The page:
"Iowa" was built up from more exaggerated musical influences and their music lost most of it's typical nu metal features. A strong everlasting pressure haunts through the album, that makes it endlessly sick because of it's unstoppable ongoing. Even the rare calmer moments of the album cannot offer any rest or relief, only merging deeper into the sickness. The album is very raw and it's not easy to keep up with it's intensiveness, but definitely not monotone or repetitive. In the end all the negative energy polarizing into a murder committed because of an unbearable passion for the opposite side that didn't even appear on the album in any form. The perfect ending of a desperate and miserable rampage. The lyrics are hardly interpretable and often sounding like nonsense, but in the depths the same nu metal-like lyric writing ambitions are hiding based on personal issues. "Iowa" was a big hit in it's time, but unfortunately the band later turned into a softer, audience-frendlier direction. The black sheep of the nu metal wave made some compromise at least...

Rise - Divine Aeternum (2001)

   Rise formed in the early '90s as a death metal band with more Hungarian references than it would be usual. These appearing in occasional medieval features, on the album arts and even in the language sometimes, thanks to their frontman with Hungarian background.
   To give some historical/mythical taste to anti-Christian and satanic concept is definitely a genuine and uncommon perspective, but somehow it fits well. Their early raw style went through a great progression during the years. On "Divine Aeternum" a musically mature and well experienced band could be heard. Their style changed a bit too as they involved a constant symphonic background that leads through the album. This primped up their wild themes and gave them a theatrical main impression. Instead of the contrast of the symphonies and the death metal themes, they focused on to create balance, so they had to involve more melodies into their themes. They accomplished their imaginations creatively, "Divine Aeternum" became far more diverse than their previous albums. This also resulted that their music had to lose from it's unfriendly level, but there's still enough aggressiveness left to not let the listener to daydream about endless flowery fields, but blood-soaked battlefields instead. This album was kind of extraordinary, because similar experiments were just about to appear that time in the metal scene.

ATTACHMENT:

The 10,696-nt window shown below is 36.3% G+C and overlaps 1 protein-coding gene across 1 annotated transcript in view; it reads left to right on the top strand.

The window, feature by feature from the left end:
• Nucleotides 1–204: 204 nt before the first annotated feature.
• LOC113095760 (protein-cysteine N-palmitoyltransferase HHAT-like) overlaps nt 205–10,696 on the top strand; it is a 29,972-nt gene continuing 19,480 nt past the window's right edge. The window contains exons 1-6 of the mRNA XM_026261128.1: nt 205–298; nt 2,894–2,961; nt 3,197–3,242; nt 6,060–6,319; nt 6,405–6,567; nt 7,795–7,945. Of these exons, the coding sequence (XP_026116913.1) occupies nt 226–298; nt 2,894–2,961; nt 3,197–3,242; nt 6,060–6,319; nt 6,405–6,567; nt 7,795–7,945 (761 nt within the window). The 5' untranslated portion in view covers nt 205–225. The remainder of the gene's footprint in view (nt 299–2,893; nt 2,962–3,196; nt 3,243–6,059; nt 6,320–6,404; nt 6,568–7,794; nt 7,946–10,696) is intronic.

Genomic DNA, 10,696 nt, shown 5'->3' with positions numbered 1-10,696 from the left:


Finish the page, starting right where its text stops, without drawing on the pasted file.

Saturday, October 27, 2018

Deeds of Flesh - Mark of the Legion (2001)

   Deeds of Flesh was one of the first bands who followed the technical brutal death metal style of Suffocation. Their influence resulted the appearence of tons of technical/brutal death bands lately.
   Deeds of Flesh was also one of the best of these freshly inspired bands. It might be difficult to select any specific album from their discography, because they were also famous about to keep producing high quality records. Extreme speed and intensity are their returning main features. The common sudden theme changes doesn't seem causeless, because the constant intense hammering functions like a frame that pulls everything together. So even if the main view seems chaotic, it's exactly the opposite: it's a well composed musical structure that demands high accuracy and discipline to keep. This makes their style quite diverse and unified the same time. The fact that it's all about to illustrate the most exaggerated depths of darkness and insanity is another thing. Very deep growls telling apocalyptic tales about massacre and torment with the assistance of animalistic screams. Like almost all Deeds of Flesh albums, the "Mark of the Legion" is also a technical/brutal death masterpiece.

Slayer - God Hates Us All (2001)

   Probably many people thought that Slayer will be not able to reach the level of it's old and cultic period. But they've returned in 2001 with a record that counts extremely aggressive and heavy even if the band wasn't known about the softness of it's music.
   Though they of course couldn't exceed the themes they wrote in the '80s, "God Hates Us All" sounded quite impressive. Even the coincidence of the release date (9/11) and the secular events gave an authentic reference to the album title. The album is definitely not one of their fastest ones, but the clear and heavy sound compensed the lack of consant intense hammering. The unusually common blast beats also increased the heavy impression. Unlike Mr. Lombardo who was more into speed, Mr. Paul Bostaph liked to always change a bit in his drum play to make it more diverse. Anti-Christian topics were always returning features in Slayer lyrics, but now they had more focus on them and sounded more exaggerated. On the side of blast beats the very frequent appearence of the f-word was also something unusual about other Slayer albums, so it seems like the band wanted to emphatically show their aggression all-round. "God Hates Us All" is outrageous since the beginning, it's like an insane rampage that transfers the old school aggressiveness of the band into modern sound.